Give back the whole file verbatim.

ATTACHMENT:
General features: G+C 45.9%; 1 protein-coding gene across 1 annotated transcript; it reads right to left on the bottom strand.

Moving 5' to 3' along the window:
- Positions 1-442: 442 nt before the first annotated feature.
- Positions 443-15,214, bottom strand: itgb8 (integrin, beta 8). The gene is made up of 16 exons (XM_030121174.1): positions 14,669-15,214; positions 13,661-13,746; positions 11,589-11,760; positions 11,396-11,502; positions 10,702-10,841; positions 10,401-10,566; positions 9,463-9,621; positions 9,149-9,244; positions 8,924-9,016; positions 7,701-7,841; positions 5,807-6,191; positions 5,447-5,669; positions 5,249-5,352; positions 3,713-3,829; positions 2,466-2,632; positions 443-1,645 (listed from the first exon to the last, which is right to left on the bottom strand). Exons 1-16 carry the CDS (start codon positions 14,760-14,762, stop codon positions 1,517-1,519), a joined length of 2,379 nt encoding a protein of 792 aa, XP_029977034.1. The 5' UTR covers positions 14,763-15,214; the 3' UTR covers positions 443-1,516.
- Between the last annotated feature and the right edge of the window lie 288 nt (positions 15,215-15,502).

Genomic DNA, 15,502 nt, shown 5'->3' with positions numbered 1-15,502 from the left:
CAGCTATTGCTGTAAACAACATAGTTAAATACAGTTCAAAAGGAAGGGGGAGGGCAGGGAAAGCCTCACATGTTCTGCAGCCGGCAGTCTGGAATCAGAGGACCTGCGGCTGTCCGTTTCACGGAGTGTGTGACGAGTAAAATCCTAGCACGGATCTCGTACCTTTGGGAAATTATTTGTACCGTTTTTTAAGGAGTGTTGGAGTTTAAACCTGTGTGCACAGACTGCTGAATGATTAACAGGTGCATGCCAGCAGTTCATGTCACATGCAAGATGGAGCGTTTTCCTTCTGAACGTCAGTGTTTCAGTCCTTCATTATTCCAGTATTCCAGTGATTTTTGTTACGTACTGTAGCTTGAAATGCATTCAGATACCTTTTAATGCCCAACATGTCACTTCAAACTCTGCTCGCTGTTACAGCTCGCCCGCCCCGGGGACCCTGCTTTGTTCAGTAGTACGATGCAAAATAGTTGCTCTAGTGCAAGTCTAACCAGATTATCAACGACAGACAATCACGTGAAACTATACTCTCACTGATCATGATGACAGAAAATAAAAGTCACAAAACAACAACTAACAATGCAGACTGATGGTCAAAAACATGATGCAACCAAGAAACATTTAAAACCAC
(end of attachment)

General features: G+C 45.9%; 1 protein-coding gene across 1 annotated transcript; it reads right to left on the bottom strand.

Moving 5' to 3' along the window:
- Positions 1-442: 442 nt before the first annotated feature.
- Positions 443-15,214, bottom strand: itgb8 (integrin, beta 8). The gene is made up of 16 exons (XM_030121174.1): positions 14,669-15,214; positions 13,661-13,746; positions 11,589-11,760; positions 11,396-11,502; positions 10,702-10,841; positions 10,401-10,566; positions 9,463-9,621; positions 9,149-9,244; positions 8,924-9,016; positions 7,701-7,841; positions 5,807-6,191; positions 5,447-5,669; positions 5,249-5,352; positions 3,713-3,829; positions 2,466-2,632; positions 443-1,645 (listed from the first exon to the last, which is right to left on the bottom strand). Exons 1-16 carry the CDS (start codon positions 14,760-14,762, stop codon positions 1,517-1,519), a joined length of 2,379 nt encoding a protein of 792 aa, XP_029977034.1. The 5' UTR covers positions 14,763-15,214; the 3' UTR covers positions 443-1,516.
- Between the last annotated feature and the right edge of the window lie 288 nt (positions 15,215-15,502).

Genomic DNA, 15,502 nt, shown 5'->3' with positions numbered 1-15,502 from the left:
CAGCTATTGCTGTAAACAACATAGTTAAATACAGTTCAAAAGGAAGGGGGAGGGCAGGGAAAGCCTCACATGTTCTGCAGCCGGCAGTCTGGAATCAGAGGACCTGCGGCTGTCCGTTTCACGGAGTGTGTGACGAGTAAAATCCTAGCACGGATCTCGTACCTTTGGGAAATTATTTGTACCGTTTTTTAAGGAGTGTTGGAGTTTAAACCTGTGTGCACAGACTGCTGAATGATTAACAGGTGCATGCCAGCAGTTCATGTCACATGCAAGATGGAGCGTTTTCCTTCTGAACGTCAGTGTTTCAGTCCTTCATTATTCCAGTATTCCAGTGATTTTTGTTACGTACTGTAGCTTGAAATGCATTCAGATACCTTTTAATGCCCAACATGTCACTTCAAACTCTGCTCGCTGTTACAGCTCGCCCGCCCCGGGGACCCTGCTTTGTTCAGTAGTACGATGCAAAATAGTTGCTCTAGTGCAAGTCTAACCAGATTATCAACGACAGACAATCACGTGAAACTATACTCTCACTGATCATGATGACAGAAAATAAAAGTCACAAAACAACAACTAACAATGCAGACTGATGGTCAAAAACATGATGCAACCAAGAAACATTTAAAACCAC